The Unz Review: An Alternative Media Selection
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Foreign Policy

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Even as the Justice Department warned, for the umpteenth time, of an "imminent" terrorist attack last week, the Washington. D.C., police force cranked into action. The cops didn't catch any terrorists, but through the vast and nearly ubiquitous system of police surveillance cameras that clicked into operation the same day Justice was warning about terrorism,... Read More
One of the reasons Osama bin Laden is said to hate the United States is that ever since the Gulf War of 1991, we have maintained military bases in his home country of Saudi Arabia. The bases are there to protect the Saudis against aggressors like Iraq, but the presence of infidels on the same... Read More
If it's the world's dumbest terrorist you're looking for, the FBI seems to have nabbed him last summer, when Sept. 11 was still just a day on the calendar. Last week, the man who told flight school instructors that he just wanted to learn to steer an airliner, not to land or take off, found... Read More
The demon of the day is John Walker Lindh, the hapless American sap captured in Afghanistan while fighting for the Taliban and who may wind up facing charges of treason in this country. Since Mr. Lindh, or Suleyman al-Faris, or Abdul Farid, or plain Mr. Walker, as he now calls himself, is an American citizen,... Read More
Less than a month after President Bush signed an executive order authorizing trials of terrorist suspects by military tribunals, the controversy over the legitimacy, constitutionality and simple need for such procedures has reached a crescendo. Conservatives themselves are split over the question, with columnist William Safire and Rep. Bob Barr opposing the tribunals and Robert... Read More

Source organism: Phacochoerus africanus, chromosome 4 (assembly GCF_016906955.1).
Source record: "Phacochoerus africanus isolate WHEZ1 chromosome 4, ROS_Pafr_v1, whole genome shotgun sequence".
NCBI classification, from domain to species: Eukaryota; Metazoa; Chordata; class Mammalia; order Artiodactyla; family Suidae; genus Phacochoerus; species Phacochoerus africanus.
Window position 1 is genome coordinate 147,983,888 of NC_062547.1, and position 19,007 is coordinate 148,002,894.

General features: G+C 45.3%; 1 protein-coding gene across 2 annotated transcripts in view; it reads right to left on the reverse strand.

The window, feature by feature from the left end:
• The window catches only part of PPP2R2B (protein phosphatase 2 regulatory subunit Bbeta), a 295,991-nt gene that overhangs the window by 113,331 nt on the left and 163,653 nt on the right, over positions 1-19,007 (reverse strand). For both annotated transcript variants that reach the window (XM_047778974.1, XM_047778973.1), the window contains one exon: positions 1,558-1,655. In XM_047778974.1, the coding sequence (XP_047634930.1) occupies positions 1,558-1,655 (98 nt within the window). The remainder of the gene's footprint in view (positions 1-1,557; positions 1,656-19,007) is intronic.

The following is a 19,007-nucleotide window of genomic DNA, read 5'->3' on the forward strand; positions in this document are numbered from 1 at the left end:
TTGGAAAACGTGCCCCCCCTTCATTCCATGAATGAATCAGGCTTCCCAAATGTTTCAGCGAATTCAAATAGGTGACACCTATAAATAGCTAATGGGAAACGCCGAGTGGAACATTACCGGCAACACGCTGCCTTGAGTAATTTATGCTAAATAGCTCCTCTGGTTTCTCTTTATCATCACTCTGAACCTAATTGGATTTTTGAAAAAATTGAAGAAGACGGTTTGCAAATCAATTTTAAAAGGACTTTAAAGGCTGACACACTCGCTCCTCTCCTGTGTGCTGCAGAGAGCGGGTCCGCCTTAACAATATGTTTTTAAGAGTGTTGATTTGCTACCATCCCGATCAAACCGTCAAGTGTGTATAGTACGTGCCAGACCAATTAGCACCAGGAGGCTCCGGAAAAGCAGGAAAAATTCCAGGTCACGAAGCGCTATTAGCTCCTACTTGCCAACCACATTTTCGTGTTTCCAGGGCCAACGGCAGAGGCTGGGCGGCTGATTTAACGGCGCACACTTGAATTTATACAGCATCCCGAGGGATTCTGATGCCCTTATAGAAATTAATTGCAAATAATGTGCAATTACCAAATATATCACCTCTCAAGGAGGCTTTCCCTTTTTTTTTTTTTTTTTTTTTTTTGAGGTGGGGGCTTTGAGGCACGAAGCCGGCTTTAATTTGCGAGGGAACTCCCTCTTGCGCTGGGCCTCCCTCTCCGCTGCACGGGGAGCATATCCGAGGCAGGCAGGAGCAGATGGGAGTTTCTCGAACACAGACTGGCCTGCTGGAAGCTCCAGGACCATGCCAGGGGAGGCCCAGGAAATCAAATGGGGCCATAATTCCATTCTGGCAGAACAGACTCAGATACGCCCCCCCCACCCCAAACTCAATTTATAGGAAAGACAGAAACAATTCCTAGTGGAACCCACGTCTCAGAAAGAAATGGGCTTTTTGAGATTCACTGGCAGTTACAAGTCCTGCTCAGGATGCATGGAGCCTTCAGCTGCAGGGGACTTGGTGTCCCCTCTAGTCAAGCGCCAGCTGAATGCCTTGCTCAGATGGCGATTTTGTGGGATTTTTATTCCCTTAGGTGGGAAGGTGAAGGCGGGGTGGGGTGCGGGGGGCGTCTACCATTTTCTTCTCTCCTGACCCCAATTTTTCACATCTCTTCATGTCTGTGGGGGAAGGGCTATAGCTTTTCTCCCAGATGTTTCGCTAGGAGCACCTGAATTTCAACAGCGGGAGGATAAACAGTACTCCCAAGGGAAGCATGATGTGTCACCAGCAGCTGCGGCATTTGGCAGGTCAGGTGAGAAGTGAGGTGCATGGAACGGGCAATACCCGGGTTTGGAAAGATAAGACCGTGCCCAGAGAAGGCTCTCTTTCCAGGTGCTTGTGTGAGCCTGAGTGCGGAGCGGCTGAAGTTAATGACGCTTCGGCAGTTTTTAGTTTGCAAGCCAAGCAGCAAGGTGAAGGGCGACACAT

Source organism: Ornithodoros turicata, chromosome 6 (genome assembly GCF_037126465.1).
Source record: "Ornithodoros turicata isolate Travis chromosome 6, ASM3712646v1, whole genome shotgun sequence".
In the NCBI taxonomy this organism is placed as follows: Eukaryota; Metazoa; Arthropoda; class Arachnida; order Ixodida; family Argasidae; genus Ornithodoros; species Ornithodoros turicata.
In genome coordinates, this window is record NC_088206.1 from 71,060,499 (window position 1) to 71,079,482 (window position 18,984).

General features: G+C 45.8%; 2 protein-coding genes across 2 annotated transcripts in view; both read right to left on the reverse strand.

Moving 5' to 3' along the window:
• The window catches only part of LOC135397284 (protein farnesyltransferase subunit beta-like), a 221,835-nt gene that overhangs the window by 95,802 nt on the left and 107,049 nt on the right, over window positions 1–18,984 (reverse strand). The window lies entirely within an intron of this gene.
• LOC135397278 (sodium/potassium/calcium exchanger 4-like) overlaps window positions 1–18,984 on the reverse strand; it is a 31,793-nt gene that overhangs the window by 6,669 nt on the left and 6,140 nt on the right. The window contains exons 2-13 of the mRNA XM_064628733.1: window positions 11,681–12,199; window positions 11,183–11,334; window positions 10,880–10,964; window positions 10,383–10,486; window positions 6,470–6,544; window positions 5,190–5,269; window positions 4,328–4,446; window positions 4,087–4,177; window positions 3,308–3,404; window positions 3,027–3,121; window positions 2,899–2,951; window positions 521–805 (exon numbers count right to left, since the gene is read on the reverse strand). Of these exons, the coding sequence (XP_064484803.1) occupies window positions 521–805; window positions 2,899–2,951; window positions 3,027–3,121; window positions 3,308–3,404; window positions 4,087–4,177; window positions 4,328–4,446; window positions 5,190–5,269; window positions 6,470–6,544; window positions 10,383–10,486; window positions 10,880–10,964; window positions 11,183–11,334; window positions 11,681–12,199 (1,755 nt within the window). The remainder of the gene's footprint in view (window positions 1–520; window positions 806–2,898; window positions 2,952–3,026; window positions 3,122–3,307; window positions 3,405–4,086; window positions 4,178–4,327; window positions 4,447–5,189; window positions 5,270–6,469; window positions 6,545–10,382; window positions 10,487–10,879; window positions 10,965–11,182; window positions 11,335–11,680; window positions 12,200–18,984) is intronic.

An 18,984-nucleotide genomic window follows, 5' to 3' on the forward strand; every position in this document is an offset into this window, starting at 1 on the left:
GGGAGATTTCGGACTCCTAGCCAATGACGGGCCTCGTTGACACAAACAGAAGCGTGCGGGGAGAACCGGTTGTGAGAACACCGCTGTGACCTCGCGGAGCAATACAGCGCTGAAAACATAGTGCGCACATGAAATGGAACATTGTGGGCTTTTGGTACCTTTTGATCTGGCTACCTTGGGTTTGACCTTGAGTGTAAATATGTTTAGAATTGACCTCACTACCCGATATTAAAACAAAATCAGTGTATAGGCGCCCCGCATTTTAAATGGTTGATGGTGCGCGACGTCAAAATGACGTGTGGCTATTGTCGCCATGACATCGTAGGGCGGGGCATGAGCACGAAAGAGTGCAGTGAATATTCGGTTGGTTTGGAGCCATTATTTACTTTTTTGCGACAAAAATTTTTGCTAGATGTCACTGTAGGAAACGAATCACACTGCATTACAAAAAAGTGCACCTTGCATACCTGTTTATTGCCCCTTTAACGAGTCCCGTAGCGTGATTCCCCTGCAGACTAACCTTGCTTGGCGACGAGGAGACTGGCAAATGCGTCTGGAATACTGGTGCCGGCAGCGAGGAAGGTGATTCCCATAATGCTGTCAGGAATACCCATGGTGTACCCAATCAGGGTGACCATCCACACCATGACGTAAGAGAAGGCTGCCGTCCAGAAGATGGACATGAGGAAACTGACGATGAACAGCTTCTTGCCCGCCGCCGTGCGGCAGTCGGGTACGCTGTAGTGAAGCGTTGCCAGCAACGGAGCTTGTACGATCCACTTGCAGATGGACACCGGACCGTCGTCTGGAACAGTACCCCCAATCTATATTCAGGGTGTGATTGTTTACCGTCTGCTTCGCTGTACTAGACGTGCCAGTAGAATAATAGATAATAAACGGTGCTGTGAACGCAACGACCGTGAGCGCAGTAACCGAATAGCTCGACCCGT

Ten years after American forces pushed the Iraqi army out of Kuwait, the Kuwaiti people are telling American reporters they have come to prefer the people murdering Americans. "I hate the American government," one member of the Kuwaiti parliament told CBS reporter Mike Wallace on "Sixty Minutes" last week. That, in a nutshell, is what... Read More
In 1942, two groups of German saboteurs secretly landed on the beaches of Long Island and Florida with plans to blow up various facilities in the United States. The spies were captured and, at the special orders of President Franklin D. Roosevelt, brought before secret military tribunals. They were convicted and—all but two of them—executed.... Read More
Not very slowly but certainly very surely, a consensus is evolving in the United States and perhaps other Western states that civil liberties long enjoyed by citizens should be curtailed for the purpose of fighting terrorism. Some of the proposals put forward have actually been adopted, while others are merely in the discussion stage, but... Read More
There are many good consequences of Bill Clinton no longer being president, but not the least is that at last we can find out what he really thinks. As long as Mr. Clinton was in the White House, getting thetruth out of him was like looking for intelligent life on Mars. But last week, after... Read More
Most Americans don't know and probably don't want to hear about it, but the fact is that somewhere between the box cutters of Sept. 11 and the anthrax-in-the-envelopes of the last several weeks, civil liberties are slowly beginning to vanish. Columnist Nat Hentoff, a lifelong civil libertarian, may exaggerate when he writes, as he does... Read More